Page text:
As thousands of Ethiopians flee the Tigray conflict into neighboring Sudan, analysts in Khartoum say Sudan could play a key role in the conflict.
Sudan is channeling the refugees — estimated to be at least 20,000 — into the eastern cities of Qaddarif and Kassala, and preparing camps to house them.
Meanwhile, Sudanese Prime Minister Abdallah Hamdok says he called his Ethiopian counterpart, Abiy Ahmed, and said Sudan is taking an unbiased position toward the conflict. He called for African mediation to end the war and start talks between Ethiopia’s federal government and the Tigray People’s Liberation Front.
Sudanese analysts believe the country has a crucial role to play due to its mutual interests with both Ethiopia and Eritrea, which was attacked by the TPLF over the weekend.
African Affairs special researcher Ibrahim Nassir notes that Sudan once supported the Tigray region when it fought against Ethiopian dictator Mengistu Haile Mariam.
Now the situation is different, he says. The new Sudanese government is obviously wanting to resolve its own internal issues and not get involved in foreign issues. He says it’s useful for Sudan to support Ethiopian stability, as its relationship with Ethiopia is a balancing component to Sudan’s relations with other countries, especially Egypt.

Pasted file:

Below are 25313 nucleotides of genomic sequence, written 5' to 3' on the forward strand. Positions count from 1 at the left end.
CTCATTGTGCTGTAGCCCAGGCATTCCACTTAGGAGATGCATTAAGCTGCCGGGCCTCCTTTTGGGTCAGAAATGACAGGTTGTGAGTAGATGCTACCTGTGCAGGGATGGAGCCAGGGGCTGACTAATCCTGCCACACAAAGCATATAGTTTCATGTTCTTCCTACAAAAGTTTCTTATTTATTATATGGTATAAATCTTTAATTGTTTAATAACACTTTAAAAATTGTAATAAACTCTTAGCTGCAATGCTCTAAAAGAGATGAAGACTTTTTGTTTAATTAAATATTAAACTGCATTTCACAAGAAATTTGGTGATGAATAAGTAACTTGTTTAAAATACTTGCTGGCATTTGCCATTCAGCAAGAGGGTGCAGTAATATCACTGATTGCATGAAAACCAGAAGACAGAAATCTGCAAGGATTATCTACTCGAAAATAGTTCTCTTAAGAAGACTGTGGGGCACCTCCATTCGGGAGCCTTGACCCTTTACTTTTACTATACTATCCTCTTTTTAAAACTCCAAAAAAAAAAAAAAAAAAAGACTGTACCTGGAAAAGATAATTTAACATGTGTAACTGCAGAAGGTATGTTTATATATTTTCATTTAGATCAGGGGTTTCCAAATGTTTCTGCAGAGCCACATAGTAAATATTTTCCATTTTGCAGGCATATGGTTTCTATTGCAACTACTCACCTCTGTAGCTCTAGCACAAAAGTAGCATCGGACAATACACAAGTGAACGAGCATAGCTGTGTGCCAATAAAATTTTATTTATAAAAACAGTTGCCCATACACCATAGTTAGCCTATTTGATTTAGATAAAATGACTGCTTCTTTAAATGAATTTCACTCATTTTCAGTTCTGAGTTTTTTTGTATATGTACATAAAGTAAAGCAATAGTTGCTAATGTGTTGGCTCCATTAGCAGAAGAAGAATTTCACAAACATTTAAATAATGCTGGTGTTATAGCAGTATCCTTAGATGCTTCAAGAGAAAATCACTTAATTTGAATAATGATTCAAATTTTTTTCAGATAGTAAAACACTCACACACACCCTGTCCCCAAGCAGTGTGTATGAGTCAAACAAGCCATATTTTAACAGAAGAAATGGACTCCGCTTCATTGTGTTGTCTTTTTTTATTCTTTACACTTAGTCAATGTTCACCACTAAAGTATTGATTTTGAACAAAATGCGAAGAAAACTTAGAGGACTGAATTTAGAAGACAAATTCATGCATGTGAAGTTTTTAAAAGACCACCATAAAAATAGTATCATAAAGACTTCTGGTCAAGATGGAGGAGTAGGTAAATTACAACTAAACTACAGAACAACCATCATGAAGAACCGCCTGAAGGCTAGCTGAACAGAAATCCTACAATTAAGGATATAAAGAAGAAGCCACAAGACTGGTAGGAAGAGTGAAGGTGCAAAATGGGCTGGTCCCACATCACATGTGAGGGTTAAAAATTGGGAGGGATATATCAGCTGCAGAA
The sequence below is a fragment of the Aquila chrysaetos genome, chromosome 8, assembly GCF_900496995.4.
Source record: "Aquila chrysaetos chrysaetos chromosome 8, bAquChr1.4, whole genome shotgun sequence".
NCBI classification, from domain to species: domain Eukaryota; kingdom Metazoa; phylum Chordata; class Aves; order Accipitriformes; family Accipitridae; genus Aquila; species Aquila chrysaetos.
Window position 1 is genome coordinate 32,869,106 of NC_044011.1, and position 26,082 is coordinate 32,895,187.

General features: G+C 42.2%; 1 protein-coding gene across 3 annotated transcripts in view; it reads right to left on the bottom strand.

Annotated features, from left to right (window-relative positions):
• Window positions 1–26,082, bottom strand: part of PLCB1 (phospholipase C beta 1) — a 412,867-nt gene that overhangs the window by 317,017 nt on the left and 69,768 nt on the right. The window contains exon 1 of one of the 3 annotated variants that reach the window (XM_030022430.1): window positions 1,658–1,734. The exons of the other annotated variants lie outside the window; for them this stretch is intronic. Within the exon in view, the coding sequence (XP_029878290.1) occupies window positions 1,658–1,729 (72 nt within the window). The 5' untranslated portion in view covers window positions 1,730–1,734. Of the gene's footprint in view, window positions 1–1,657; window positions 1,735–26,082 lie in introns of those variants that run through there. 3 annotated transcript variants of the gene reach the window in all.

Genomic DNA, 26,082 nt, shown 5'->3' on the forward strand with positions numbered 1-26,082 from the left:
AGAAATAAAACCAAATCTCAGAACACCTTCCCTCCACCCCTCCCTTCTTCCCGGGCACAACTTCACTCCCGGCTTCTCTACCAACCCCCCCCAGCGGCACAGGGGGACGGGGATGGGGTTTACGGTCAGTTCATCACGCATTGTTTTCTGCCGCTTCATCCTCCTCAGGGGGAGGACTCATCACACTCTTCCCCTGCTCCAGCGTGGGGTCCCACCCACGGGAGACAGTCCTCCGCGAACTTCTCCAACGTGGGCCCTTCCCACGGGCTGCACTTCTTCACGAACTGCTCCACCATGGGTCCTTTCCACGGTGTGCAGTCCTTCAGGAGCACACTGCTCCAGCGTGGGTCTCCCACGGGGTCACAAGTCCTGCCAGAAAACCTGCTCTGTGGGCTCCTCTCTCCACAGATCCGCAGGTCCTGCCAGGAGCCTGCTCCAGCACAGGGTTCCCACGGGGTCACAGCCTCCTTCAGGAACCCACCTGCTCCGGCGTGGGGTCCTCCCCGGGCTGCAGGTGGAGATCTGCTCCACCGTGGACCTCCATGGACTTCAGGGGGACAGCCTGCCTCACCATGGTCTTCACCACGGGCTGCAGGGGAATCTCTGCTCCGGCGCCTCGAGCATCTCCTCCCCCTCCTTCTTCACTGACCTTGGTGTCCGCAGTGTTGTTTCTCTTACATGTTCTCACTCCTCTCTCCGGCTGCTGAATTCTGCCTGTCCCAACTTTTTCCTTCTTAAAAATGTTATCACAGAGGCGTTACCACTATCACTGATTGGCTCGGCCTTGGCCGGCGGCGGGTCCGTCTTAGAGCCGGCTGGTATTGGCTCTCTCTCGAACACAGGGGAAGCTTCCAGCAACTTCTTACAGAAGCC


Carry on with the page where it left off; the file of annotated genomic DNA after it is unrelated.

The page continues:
The Tigray region sits in the northernmost part of Ethiopia. The TPLF dominated national politics in Ethiopia until Abiy Ahmed, from the Oromo region, was elected in 2018.
Abiy improved relations with Sudan by recognizing a 1972 pact that defined the Sudanese-Ethiopian border, an issue that had simmered for decades.
Nassir thinks Sudan might eventually back Abiy and the federal government in the Tigray conflict.
Nassir says if Sudan’s national security becomes impacted by this crisis, it will definitely take a side, especially given that Abiy has started to flirt with Khartoum’s government by resolving the border issues. That might make Sudan pragmatic due to its interests and support the federal government of Ethiopia.
Abiy also played a crucial role in mediating between Sudan’s military generals and civilians after the ouster of longtime Sudanese President Omar al-Bashir in 2019. The mediation led to a power-sharing agreement that guides Sudan’s transitional government.
Meanwhile, Sudan imposed a state of emergency along the Ethiopian border last month after tribal clashes in the area killed dozens of people.
Observers have voiced concern that the fragile situation in eastern Sudan, along with the Tigray conflict, could open the way for criminal networks in the region, including human traffickers. Ethiopia’s government took military action against Tigray after the region’s forces attacked a military camp of federal troops November 4, according to the prime minister. The TPLF denied the attack.
Source: Voice of America